As an entrepreneur, there is no need to restrict your start-up funding options to only VCs and Angels. If you’re looking for an alternative approach to raising capital, then we recommend looking into crowdfunding platforms or venture builders. Below, we give you a quick snapshot of how both funding options work and what they have to offer, to help guide your decision.
Crowdfunding is a way in which entrepreneurs can raise capital via small contributions made from large ‘crowds’ composed of many individuals i.e., individual investors, friends, family and the general public.
The traditional approach to raising capital involves seeking large sums of capital from a few wealthy investors (angel investors) or venture capital firms. This is generally a time-consuming process with the main issue being entrepreneurs are unable to share their pitch to a large investor audience; instead they have to go one-by-one and run the risk of missing out on funding if they don’t meet the right investor at the right time.
Crowdfunding platforms instead allow entrepreneurs to leverage the internet to reach a relatively wider audience of potential investors (and customers) – streamlining their fundraising efforts by removing the need for the entrepreneur to spend time and money on finding and pitching the right investor. This also minimises the risk on the part of the investors by allowing them to invest smaller sums of money.
Crowdfunding platforms such as Seedrs and Kickstarter typically allow individuals to invest as little as £5 into a small start-up or project that has caught their interest. There are a few key things the investor should know as they go about their investment journey:
Venture builders, also called “company builders” offer long-term support for start-ups looking to grow. Through a comprehensive and hands-on process, Venture Builders focus on nurturing the ideas and skillset of entrepreneurs to help build out their ideas.
Venture builders are characterised by the 5 core activities they engage in:
Venture capital firms differ from venture builders in their operational involvement. VCs stick to investing capital into promising teams and ideas that match their investment strategy and area of focus, while Venture Builders invest significant effort into the growth of an idea and are involved with the day-to-day management of the company.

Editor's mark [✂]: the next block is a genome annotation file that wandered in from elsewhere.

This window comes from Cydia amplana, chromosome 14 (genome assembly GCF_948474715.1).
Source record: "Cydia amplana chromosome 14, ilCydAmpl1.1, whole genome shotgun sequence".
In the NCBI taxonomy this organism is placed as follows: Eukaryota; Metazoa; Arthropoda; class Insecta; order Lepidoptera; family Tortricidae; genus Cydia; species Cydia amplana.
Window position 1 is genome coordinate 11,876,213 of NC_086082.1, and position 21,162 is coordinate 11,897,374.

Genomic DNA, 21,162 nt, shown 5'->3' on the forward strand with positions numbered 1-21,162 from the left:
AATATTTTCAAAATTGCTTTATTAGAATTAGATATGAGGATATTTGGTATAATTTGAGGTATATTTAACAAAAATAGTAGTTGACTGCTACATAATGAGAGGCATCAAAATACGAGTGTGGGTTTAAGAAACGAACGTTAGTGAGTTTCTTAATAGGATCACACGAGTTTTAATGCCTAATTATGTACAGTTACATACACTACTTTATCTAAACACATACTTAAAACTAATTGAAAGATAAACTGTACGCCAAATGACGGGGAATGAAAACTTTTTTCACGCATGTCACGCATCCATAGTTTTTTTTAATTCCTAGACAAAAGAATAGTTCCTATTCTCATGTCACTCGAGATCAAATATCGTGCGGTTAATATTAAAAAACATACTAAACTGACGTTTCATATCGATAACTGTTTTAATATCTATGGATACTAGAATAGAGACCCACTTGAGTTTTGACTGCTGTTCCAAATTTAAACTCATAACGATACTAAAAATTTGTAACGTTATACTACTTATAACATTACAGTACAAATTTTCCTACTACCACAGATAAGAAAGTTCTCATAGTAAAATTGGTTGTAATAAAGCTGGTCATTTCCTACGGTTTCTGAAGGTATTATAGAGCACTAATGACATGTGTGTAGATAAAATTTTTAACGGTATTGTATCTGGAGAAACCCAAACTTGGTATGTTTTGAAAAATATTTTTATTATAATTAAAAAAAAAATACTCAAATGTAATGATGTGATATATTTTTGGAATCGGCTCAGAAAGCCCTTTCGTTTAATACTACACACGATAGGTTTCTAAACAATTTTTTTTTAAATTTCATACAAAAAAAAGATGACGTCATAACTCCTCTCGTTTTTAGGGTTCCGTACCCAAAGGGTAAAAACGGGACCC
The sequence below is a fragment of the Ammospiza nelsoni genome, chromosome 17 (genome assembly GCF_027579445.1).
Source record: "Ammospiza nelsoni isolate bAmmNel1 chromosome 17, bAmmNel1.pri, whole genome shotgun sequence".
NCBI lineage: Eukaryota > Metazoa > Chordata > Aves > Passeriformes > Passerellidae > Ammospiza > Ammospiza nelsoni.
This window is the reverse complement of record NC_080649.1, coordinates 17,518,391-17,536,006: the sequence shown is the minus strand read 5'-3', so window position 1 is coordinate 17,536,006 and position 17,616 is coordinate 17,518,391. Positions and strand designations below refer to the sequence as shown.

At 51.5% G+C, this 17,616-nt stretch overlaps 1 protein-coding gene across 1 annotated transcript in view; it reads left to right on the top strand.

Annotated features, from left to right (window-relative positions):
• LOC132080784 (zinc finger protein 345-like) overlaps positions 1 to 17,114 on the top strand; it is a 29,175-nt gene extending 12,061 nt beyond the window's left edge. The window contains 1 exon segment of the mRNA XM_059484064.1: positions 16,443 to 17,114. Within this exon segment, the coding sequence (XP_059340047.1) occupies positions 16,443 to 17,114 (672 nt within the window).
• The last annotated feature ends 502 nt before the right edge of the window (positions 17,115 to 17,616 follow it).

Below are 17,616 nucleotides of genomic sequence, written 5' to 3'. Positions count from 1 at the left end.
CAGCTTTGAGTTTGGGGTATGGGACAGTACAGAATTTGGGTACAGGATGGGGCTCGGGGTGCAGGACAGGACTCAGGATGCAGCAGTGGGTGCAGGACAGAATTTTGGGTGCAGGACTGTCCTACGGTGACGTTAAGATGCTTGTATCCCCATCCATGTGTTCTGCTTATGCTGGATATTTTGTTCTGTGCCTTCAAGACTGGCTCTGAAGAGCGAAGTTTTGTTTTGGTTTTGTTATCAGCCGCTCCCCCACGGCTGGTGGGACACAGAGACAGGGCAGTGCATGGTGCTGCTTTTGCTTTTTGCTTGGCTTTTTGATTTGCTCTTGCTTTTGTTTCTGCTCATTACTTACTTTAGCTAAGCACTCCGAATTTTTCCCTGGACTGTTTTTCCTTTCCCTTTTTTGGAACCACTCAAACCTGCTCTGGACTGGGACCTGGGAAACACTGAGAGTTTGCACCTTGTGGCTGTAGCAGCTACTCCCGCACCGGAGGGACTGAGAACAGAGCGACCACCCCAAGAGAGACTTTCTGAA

Venture builders do not take applications or run for a limited period of time, unlike incubators and accelerators. The business ideas which venture builders focus on are those that have been cultivated from their own network of resources and their relationships with the teams assigned last over the long-term until the start-up exits.
The primary advantage of venture builders is in their long-term approach to supporting founders. Venture builders apply their domain expertise and use their extensive network and resources to invest in a team and help build their idea; offering long-term security and support which is not often associated with accelerators who are focused with quick scaling. This is especially an advantage in today’s climate of economic uncertainty which is likely to see entrepreneurs focus less so on this ‘quick scaling’ approach and more towards achieving long-term growth.
If you’d like to find out more about the different types of crowdfunding, and the specifics of what these notable crowdfunding platforms and venture builders have to offer, then check out our piece on the UK Startup Funding Landscape.